Public engagement should no longer be regarded as a commodity

Feb 15 2013 Published by under Uncategorized

I am very proud to share with you here an intervention I have been asked to provide for the Euroscientist magazine, an online publication of Euroscience, "a pan-European association of individuals interested in constructing scientific Europe from the bottom-up". The editor at Euroscientist, towards whom I am very thankful, contacted me when she found out about my publication "Who cares about physics today? A marketing strategy for the survival of fundamental science and the benefit of society", which is available on the arXiv web bullettin.
I hope you will enjoy my analysis at Euroscientist and become curious of the other Euroscience activities if you are not aware of them yet.
Public engagement should no longer be regarded as a commodity

Today, public engagement is mostly regarded as a commodity. If there is good level of funding available, scientists may consider spending money in what they usually call ”public relations”. Otherwise this is the first thing scientists cut because they consider it to be the least necessary.

But public engagement in science is very much needed. At the very least because the public is either an enemy or an ally of research. Examples such as the climate change denial illustrate this point well. In other circumstances, such as the 2009 Shuttle mission, it was people who wanted such mission to happen in order to service the Hubble Space Telescope for the last time even thought it had been declared doomed by US President George W. Bush and NASA President Sean O’Keefe. An unprecedented movement of popular opinion grew to such a large extent that the official decision had to be changed and money reallocated.

To adequately communicate research to a lay audience, it is necessary to adopt the audience’s language and appeal to its own interests. Just like what is done in marketing. Therefore it is not a heresy to mix scientific content with languages that are either non-scientific or even non-verbal, including, for example, by communication through the means of theatre, dance, video-games, comics or music …

This is all part of an approach I dubbed “A marketing strategy for the survival of fundamental science“. Such an approach is critical in order to build a society that is both aware and appreciative of science. A conscious society is the only one able to properly assess how crucial investments in science have to be in the European budget. Or how future prosperity depends on new ideas and how these have to be explored by young and passionate minds.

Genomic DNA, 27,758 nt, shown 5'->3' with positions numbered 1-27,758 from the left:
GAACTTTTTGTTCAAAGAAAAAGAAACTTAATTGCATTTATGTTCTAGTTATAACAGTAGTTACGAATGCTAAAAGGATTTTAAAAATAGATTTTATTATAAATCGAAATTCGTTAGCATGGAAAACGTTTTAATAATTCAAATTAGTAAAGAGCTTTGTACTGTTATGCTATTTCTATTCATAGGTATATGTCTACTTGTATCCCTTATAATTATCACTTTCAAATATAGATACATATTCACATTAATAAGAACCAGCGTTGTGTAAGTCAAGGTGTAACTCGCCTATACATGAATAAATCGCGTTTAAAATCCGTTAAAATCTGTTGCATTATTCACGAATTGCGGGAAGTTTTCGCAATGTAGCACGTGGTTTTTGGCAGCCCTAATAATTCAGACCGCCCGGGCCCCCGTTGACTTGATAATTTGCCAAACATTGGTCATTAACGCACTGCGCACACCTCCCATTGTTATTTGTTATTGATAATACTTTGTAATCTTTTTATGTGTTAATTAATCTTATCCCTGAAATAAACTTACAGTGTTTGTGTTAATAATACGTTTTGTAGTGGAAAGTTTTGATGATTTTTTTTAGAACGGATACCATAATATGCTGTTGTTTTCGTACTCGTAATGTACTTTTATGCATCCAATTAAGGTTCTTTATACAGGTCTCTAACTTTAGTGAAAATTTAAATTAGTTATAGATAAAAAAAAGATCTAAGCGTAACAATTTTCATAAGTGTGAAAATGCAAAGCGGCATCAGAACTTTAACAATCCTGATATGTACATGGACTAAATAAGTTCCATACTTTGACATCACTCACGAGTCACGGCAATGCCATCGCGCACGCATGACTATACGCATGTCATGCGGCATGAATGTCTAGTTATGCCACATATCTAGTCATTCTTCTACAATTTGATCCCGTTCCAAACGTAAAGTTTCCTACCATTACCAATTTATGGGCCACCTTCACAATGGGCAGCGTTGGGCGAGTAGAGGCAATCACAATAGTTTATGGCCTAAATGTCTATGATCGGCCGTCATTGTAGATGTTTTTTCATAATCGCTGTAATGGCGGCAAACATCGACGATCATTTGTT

For example, the Large Hadron Collider (LHC) particle accelerator is teaching scientists important lessons about the Higgs Boson, among others. However, some have argued that the money this experiment costs should rather be spent on finding ways to cure tumours. However it is precisely the capacity we acquired by walking down the road of curiosity for the invisible and the minuscule that contributed to finding solutions to cure cancer. Indeed, the LHC smashes particles called hadrons. They are the very same particles used in hadron-therapy, a medical technique that can treat deep cancers in an efficient way.

Many more of these beautiful and deeply meaningful connections have yet to be unveiled to the largest public. Once the level of public engagement progresses, the public will slowly see reduce its disconnect with science and scientists. Instead, the public will start further engaging in a durable and satisfying conversation with these scientists.

@Doctor_Cinnamon

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It is written “science communications”, it is to be read “solid foundations for a future of prosperity in science, economy and society”

Feb 04 2013 Published by under Uncategorized

Last year on October 23 a petition has been addressed by Nobel Prize awardees and Fields medalists to the representatives of European governments: the object: rumors that research funds will be cut on occasion of the end of November meeting to discuss the European budget (http://www.no-cuts-on-research.eu/index.php?file=home.htm).
Back then no agreement was found among the leaders, who are to meet again this week on February 7 and 8. In view of this new summit it is the European Industrial Leaders that put up a "campaign to stave off possible cuts to the European Union's research budget" (http://news.sciencemag.org/scienceinsider/2013/02/fully-fund-research-european-ind.html?ref=hp&goback=.gde_2757561_member_210416760#.UQ6W7h7hya4.twitter).

The sword of Damocles that is threatening the European funds for scientific research represents, at a closer look, an extremely dangerous risk for the future of all European citizens, not only scientists.